Meteorologists state that four separate and rare events must exist for the perfect storm. Many would say that the medical insurance industry is currently witnessing its own perfect storm, where four such events would seem to coincide.
The collapse of global equity markets, over the last three years, has already pushed one life insurer to the brink and raised grave concerns about the solvency of others. For medical insurers to maintain their solvency they have to abide by the following simple equation: income growth plus medical inflation must be equal to growth in reserves. Many companies have been too often sales-led with the simple objective of growing their business. The collapse of Independent Insurance is a wreck to be avoided.
The sales drive in the late 1990s was fuelled by rising equity markets, with asset values easily keeping pace with the growth in premium revenue, engorged by medical inflation. Now that markets have turned some insurers are exiting the market, while others are becoming far more selective about the business that they write.
A low return, low inflation economy means that insurers can no longer rely upon investing their clients’ premiums to offset subeconomic premium levels and consequential net underwriting losses. The knee-jerk of most insurers is to raise premium levels. This action disenfranchises healthy customers; raises per-capita claims costs and twists the solvency spiral even tighter.
Medical inflation: there are three primary components of medical inflation: 1) the general underlying rate of inflation; 2) new medical technology; 3) the “multiplier effect” – in other words, our expectations. Our parents’ generation, and those before them, were brought up to live with pain and discomfort. Joint replacements, keyhole surgery, body scanning and state-of-the-art therapeutics were the stuff of science fiction.
Today, in a world with access to almost perfect information we expect not just a remedy, but also a cure for every condition. For those members of the public indemnified, in full, by insurance coverage there can, quite rightly, be little limit on their demand. Utilisation multiplies inflationary pressures.
Medical inflation continues to run at about five times the rate of RPI with no prospect of abatement in sight. The rapidly ageing population will exacerbate even these numbers.
The economy has turned: deflation is a new threat to the west. Major companies report significant profit reductions leading to cuts in dividends. And that’s before any of them sup from the poisoned chalice of FRS17 [the stringent new accounting standard for pension funds] and their pension liabilities.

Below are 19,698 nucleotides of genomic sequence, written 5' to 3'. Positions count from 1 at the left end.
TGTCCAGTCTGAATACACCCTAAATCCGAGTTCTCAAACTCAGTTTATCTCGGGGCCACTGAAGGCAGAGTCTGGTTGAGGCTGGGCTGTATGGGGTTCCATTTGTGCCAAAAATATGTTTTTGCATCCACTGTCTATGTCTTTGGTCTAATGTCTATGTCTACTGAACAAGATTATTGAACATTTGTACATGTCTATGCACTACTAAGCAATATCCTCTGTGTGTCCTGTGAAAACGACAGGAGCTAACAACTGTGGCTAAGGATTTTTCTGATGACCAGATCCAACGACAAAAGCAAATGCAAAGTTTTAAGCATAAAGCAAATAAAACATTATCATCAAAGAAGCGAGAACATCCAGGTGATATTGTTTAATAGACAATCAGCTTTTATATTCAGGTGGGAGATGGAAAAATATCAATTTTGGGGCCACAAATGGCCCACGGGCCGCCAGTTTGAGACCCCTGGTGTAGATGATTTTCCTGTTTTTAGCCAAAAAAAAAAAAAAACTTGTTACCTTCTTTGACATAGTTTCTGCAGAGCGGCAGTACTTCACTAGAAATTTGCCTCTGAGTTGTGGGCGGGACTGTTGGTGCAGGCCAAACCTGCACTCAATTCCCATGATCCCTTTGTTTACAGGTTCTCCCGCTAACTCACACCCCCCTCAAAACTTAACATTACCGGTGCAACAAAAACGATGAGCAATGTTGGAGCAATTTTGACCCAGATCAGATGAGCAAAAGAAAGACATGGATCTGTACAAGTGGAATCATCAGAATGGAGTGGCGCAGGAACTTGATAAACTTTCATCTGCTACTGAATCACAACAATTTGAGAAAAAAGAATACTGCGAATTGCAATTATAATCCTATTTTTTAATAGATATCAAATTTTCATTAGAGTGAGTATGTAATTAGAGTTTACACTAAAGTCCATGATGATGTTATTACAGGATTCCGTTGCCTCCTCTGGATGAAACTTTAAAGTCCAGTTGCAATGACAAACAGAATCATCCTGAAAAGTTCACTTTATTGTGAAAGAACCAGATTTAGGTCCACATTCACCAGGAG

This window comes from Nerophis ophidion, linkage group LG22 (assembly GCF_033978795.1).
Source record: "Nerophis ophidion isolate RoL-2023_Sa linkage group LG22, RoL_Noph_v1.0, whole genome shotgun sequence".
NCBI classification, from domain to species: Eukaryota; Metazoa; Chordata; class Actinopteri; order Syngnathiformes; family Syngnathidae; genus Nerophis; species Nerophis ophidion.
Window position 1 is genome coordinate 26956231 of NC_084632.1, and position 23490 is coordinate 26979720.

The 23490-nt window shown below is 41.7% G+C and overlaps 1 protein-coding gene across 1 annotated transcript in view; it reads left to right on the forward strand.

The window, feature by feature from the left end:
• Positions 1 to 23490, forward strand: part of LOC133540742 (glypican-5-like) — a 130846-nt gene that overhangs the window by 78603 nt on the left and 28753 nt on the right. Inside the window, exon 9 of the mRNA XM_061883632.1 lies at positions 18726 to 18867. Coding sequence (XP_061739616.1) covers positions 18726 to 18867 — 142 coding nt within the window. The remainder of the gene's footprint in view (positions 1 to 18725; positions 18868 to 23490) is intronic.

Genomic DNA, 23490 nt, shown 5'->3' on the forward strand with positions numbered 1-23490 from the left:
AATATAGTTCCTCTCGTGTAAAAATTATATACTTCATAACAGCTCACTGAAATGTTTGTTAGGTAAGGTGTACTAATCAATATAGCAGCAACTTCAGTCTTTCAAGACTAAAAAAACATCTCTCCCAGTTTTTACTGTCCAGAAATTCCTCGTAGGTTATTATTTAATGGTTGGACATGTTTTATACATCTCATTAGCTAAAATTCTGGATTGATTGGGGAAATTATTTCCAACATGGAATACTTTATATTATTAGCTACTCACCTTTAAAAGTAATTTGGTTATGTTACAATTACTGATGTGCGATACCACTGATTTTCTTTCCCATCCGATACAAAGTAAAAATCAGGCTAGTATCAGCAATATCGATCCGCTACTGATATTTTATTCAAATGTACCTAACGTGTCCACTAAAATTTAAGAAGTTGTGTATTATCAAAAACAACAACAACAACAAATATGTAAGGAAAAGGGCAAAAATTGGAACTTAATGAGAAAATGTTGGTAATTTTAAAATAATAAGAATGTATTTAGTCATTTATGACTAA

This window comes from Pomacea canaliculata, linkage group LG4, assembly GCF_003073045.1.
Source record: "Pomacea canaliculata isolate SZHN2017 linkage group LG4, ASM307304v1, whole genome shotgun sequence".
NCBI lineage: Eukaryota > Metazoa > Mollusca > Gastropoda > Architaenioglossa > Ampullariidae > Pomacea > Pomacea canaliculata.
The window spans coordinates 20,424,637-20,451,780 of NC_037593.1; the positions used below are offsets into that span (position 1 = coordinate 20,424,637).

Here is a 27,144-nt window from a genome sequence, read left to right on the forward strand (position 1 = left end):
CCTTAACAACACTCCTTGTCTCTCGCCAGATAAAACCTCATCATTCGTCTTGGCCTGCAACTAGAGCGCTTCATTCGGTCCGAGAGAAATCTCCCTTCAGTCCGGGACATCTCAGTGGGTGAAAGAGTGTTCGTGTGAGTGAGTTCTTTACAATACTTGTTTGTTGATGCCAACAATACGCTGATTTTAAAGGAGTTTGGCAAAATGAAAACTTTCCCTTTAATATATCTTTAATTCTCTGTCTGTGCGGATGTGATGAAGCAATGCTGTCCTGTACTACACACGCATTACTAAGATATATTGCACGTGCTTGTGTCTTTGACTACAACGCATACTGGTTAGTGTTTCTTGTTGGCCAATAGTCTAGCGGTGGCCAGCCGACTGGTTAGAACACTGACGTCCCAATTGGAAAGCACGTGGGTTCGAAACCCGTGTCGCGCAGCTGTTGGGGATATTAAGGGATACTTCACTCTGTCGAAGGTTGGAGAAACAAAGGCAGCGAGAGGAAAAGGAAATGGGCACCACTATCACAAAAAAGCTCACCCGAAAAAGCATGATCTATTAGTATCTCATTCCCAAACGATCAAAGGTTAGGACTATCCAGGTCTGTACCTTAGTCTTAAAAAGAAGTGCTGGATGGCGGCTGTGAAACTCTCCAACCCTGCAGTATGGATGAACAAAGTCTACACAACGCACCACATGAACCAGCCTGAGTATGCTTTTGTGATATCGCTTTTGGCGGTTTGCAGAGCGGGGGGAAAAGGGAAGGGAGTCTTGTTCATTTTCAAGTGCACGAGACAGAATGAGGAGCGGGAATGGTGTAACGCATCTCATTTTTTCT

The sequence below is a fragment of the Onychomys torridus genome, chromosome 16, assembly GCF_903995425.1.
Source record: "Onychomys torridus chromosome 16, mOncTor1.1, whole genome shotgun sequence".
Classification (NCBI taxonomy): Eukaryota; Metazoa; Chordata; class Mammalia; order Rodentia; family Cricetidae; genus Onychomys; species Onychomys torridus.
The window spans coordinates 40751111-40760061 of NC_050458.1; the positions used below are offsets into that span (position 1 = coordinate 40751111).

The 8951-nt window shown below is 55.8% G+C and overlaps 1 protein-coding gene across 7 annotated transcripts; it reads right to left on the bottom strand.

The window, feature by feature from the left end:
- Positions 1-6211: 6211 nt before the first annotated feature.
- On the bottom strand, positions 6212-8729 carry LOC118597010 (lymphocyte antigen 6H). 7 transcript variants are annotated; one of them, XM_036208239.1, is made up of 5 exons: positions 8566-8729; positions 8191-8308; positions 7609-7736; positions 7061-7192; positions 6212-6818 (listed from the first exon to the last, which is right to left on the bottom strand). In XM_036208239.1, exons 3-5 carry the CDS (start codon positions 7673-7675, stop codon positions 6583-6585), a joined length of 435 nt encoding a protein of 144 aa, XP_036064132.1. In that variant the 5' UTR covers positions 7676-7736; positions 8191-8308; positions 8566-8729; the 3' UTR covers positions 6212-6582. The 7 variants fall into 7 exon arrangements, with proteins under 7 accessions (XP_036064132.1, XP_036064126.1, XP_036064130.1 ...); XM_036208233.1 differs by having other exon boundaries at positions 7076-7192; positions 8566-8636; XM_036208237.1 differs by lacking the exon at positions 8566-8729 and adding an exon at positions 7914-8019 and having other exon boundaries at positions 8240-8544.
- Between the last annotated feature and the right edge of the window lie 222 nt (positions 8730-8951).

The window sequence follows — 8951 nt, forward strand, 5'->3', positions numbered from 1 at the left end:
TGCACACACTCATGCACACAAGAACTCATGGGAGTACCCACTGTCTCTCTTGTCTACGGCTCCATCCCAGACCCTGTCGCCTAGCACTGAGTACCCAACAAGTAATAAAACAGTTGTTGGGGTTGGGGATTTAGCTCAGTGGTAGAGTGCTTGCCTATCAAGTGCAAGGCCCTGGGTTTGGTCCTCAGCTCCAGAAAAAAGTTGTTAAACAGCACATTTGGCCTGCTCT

Companies need to cut costs. Reducing the workforce has a finality that most would avoid if they could trim other costs first. Company cars and pension schemes are disappearing rapidly. The next benefit under the spotlight is medical insurance.
In the 1980s it accounted for 1% of payroll, now it accounts for as much as 7%. Can the trend be contained? The haven from the perfect storm – corporate healthcare trusts – has already been sought by one in 10 large companies in the UK. Will traditional corporate medical insurance be left all at sea?
Setting up a healthcare trust
A healthcare trust can sound impossibly exotic to a large company employee benefits buyer. Such individuals are usually concerned that they will be complicated to set up, doubtfully robust in tax law and above all, expensive. In fact, if correctly arranged with proper professional advice, they are quite straightforward and simple. It is somewhat akin to conveyancing a house sale – fraught and difficult if done yourself, simple and relatively inexpensive if carried out by professionals!
So what is a healthcare trust and what are its advantages? A healthcare trust is simply a trust into which a company pays enough money to meet the claims requirements of its members. Additionally, enough money is also paid into the trust to pay for a professional administrator to run the claims administration and give general advice on the running of the scheme. The advantage is straightforward. The bottomline cost is usually lower than an insured scheme and the employer has complete flexibility over what is and is not included within the benefits. Trusts normally work out around 10% cheaper than the equivalent insured arrangement as:
No Insurance Premium Tax (currently 5% of total premium) is levied on the claims fund or administration charge.
There is no insurance risk or use of the insurer’s solvency – hence any “risk” charges from the insurer.
The perception of the employees tends to change when making a claim from one of “claiming from a remote insurer” to one of “claiming from my own company”. Claims funds, therefore, generally reduce once in a trust.
The downside is that VAT becomes payable on the administration charge and that there is a one-off cost in setting up the healthcare trust in the first place.
Table 1: Example of cost savings available on a £1m claims fund available by setting up a healthcare trust
|Fully Insured||Healthcare Trust|
|Total Net Premium||£1,200,00||£1,130,000|